Play Gloucestershire were recently invited to present our thoughts on resilience at Playwork Partnership’s ARTPAD meeting with a range of European partners. This invitation got us thinking deeply about how what we do contributes to resilience, and our ultimate goal of childhood wellbeing. For a long time now I’ve observed how play builds ‘character’ in children, helping them to take the rough with the smooth and better cope with childhood challenge, trauma and crisis. More recently I’ve started to think of this as resilience – and how play can help children with adversity. In the play sector and beyond, lots of people seem to be recognising the importance of resilience, and I think this is a really good thing. Resilience is a great asset for children to have in their personal locker, and carry forward in their lives.
Here’s an example from a recent play session.
Two small boys always choose to play with each other in our Play Nurture Group, at their primary school. One week, a ‘sword fight’ using plastic water pipes resulted on one getting hit on the hand. Hecalled his friend ‘stupid’, and his friend did not like it one bit. His friend went off, and sat on his own, looking very cross. The other child tried to make friends again, to no avail. He came to me clearly upset, and I listened to him, acknowledging his feelings. Rather than go and fix things, I said I wondered what he could do to make friends again. This boy spent quite some time going between his friend and me, trying to fix things. Finally, he ran over to me looking very happy, and told me they were friends again.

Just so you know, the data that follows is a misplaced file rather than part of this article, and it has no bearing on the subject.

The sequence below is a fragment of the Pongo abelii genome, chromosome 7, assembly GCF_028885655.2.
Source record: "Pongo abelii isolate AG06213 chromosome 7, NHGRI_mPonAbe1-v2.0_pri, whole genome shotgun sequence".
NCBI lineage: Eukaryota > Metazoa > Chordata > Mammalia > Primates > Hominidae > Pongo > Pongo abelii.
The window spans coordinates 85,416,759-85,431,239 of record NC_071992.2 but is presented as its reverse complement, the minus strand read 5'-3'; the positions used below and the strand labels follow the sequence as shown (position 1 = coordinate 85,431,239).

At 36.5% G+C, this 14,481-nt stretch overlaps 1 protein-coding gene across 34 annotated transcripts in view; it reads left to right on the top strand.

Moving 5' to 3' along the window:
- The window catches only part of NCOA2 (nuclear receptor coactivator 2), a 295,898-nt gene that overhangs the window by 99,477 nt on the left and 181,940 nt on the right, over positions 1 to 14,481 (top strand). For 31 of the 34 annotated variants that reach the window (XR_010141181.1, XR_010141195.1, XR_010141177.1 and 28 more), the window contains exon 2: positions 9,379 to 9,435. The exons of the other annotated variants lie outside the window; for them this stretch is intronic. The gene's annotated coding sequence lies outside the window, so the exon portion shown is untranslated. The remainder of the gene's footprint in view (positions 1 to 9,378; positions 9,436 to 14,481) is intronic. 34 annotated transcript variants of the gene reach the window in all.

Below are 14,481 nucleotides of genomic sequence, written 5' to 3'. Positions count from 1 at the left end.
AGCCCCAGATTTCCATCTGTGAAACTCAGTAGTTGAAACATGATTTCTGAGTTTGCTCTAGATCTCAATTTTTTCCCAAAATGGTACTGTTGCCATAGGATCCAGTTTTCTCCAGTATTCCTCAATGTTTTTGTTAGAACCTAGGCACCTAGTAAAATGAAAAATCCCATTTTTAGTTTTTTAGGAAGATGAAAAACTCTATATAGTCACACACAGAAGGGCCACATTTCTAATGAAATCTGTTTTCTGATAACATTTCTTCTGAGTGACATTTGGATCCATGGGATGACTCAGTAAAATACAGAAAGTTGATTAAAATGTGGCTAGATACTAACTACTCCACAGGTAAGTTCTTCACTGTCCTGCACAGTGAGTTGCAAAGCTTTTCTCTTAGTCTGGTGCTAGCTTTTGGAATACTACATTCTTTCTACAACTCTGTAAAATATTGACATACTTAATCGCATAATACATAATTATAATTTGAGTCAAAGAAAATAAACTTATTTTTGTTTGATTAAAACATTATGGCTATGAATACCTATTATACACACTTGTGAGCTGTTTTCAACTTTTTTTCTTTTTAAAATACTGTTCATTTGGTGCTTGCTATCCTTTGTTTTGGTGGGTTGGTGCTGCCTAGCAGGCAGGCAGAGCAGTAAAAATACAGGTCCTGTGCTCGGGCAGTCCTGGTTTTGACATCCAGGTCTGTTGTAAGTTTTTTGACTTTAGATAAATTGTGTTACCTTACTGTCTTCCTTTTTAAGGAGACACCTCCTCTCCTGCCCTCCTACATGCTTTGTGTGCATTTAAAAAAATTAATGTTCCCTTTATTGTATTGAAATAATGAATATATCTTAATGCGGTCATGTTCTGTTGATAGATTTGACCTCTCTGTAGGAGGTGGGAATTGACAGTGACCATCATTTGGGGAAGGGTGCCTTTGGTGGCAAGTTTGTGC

In terms of building resilience, play contributed through learning (some important life skills including reconciliation), emotional regulation (managing feelings and range of emotions), attachment (the importance of friendships and social connections) and problem solving (I can fix this myself).
This shows how the everyday adventures we share with children whilst playing outdoors can contribute to building their resilience.